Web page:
The latest cabinet shuffle is big on novelty but hides a lot of continuity

OPINION: A cabinet shuffle this far into the last full fiscal year of a government means that new ministers won’t make a lot of difference — and the most important posts are staying in hands Ford trusts
By John Michael McGrath - Published on Jun 18, 2021
Education Minister Stephen Lecce will be staying put following Premier Doug Ford’s June 18 cabinet shuffle. (Chris Young/CP)



If it hadn’t been for COVID-19, Doug Ford might have made this exact same cabinet shuffle a year ago. You don’t need a global pandemic as an excuse to refresh a cabinet that looked much as it did in 2019, and you don’t need an impending election either. In some ways, the coming election blunts some of the political value the shuffle might otherwise have delivered to the premier and his party as they eye June 2022.

The logic of who got moved in and out of Ford’s cabinet on Friday, on the other hand, would have made sense months or even a year ago. Ford could not, when he took office in 2018, make a cabinet out of literally any members of his newly elected caucus. The Tories had been out of power for 15 years; the 2014 election had pared back their number at Queen’s Park to the 28 seats that it’s almost impossible for a Conservative to lose, so long as they’re still capable of fogging a mirror. But those were the most experienced members of Ford’s team, so they were heavily (though not exclusively) represented in his first and second cabinets.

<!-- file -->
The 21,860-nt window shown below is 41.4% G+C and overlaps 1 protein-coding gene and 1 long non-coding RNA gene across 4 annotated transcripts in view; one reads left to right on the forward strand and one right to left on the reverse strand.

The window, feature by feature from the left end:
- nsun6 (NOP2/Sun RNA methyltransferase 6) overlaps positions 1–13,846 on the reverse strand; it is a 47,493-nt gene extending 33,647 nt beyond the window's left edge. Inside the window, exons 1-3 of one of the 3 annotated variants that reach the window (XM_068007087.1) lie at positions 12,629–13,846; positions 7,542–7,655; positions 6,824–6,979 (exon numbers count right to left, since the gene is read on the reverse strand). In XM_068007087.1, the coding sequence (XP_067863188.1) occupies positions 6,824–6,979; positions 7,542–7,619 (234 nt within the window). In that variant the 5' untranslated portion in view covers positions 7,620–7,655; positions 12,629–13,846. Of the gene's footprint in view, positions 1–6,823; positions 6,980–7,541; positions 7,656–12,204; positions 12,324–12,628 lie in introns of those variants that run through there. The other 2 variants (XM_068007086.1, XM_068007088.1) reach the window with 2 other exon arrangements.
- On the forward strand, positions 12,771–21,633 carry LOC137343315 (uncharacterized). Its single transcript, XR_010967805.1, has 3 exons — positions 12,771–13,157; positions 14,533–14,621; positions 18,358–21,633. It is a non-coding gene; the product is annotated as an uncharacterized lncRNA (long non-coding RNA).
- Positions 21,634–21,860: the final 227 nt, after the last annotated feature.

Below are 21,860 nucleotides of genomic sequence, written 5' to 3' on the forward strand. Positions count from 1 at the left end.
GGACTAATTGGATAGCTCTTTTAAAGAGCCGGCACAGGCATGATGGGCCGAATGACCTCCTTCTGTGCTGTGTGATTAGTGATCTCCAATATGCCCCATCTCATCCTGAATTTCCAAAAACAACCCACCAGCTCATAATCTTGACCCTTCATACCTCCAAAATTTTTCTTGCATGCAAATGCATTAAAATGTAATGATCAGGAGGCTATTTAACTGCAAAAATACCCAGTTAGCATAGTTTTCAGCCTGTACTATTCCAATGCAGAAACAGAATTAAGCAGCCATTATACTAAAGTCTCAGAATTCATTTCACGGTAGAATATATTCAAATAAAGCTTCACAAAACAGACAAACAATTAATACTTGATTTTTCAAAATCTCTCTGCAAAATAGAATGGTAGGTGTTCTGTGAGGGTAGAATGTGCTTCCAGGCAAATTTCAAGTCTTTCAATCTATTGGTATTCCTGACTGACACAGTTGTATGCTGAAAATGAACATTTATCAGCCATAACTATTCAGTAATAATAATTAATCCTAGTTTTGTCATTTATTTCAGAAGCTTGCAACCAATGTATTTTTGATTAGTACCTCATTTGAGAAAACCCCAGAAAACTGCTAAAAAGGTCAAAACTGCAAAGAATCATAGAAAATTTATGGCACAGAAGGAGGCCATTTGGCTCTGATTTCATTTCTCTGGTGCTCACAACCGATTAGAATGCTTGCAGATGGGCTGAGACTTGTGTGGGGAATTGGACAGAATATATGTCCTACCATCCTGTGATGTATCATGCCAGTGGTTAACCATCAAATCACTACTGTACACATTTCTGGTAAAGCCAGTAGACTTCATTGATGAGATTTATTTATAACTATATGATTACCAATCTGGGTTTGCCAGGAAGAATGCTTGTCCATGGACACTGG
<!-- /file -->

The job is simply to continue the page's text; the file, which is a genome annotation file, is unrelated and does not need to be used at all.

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We’re now in a different time altogether. After a handful of defections and expulsions, Ford has 71 MPPs, and after three years, they all know where the bathrooms at Queen’s Park are and have some idea what the job entails. More important, the party needs to put its mind to defending the seats it won in the last election.

Many of the old hands are out: John Yakabuski, Laurie Scott, Jeff Yurek, Ernie Hardeman, and Bill Walker all represent ridings that have barely even glanced at anyone other than a Tory in the past generation. (Yurek is the closest thing to an exception here — he succeeded Liberal Steve Peters in the relatively recent 2011 election, nearly a full decade ago.) And as the party prepares to defend hard-won ridings in the GTA, new faces are in: Parm Gill of Milton; Jane McKenna of Burlington; Nina Tangri of Mississauga Streetsville; and Kaleed Rasheed of Mississauga East–Cooksville, and Stan Cho of the Toronto riding of Willowdale. So is Dave Piccini of Northumberland-Peterborough South (who is either a GTA MPP or a more rural one, depending on which end of his riding you’re looking at) — though Piccini and Gill are the only ones being given a full ministry (environment and citizenship and multiculturalism, respectively). The others are all taking on “associate minister” roles.